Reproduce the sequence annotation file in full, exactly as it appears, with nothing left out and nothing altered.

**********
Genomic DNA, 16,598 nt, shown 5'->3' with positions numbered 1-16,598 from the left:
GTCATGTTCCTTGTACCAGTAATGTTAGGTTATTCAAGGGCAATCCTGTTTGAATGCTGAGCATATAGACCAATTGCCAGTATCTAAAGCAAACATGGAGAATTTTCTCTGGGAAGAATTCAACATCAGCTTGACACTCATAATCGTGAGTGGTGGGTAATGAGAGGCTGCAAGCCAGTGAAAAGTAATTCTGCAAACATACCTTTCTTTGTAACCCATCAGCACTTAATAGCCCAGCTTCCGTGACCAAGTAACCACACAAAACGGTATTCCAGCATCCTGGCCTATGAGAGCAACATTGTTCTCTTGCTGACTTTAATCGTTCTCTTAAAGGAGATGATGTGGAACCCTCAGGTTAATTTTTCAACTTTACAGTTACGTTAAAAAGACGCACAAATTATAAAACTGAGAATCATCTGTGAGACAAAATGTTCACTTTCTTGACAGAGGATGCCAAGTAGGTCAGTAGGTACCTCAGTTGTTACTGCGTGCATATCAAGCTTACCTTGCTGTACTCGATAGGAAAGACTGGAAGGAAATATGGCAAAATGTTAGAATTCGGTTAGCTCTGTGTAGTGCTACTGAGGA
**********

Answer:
Genomic DNA, 16,598 nt, shown 5'->3' with positions numbered 1-16,598 from the left:
GTCATGTTCCTTGTACCAGTAATGTTAGGTTATTCAAGGGCAATCCTGTTTGAATGCTGAGCATATAGACCAATTGCCAGTATCTAAAGCAAACATGGAGAATTTTCTCTGGGAAGAATTCAACATCAGCTTGACACTCATAATCGTGAGTGGTGGGTAATGAGAGGCTGCAAGCCAGTGAAAAGTAATTCTGCAAACATACCTTTCTTTGTAACCCATCAGCACTTAATAGCCCAGCTTCCGTGACCAAGTAACCACACAAAACGGTATTCCAGCATCCTGGCCTATGAGAGCAACATTGTTCTCTTGCTGACTTTAATCGTTCTCTTAAAGGAGATGATGTGGAACCCTCAGGTTAATTTTTCAACTTTACAGTTACGTTAAAAAGACGCACAAATTATAAAACTGAGAATCATCTGTGAGACAAAATGTTCACTTTCTTGACAGAGGATGCCAAGTAGGTCAGTAGGTACCTCAGTTGTTACTGCGTGCATATCAAGCTTACCTTGCTGTACTCGATAGGAAAGACTGGAAGGAAATATGGCAAAATGTTAGAATTCGGTTAGCTCTGTGTAGTGCTACTGAGGA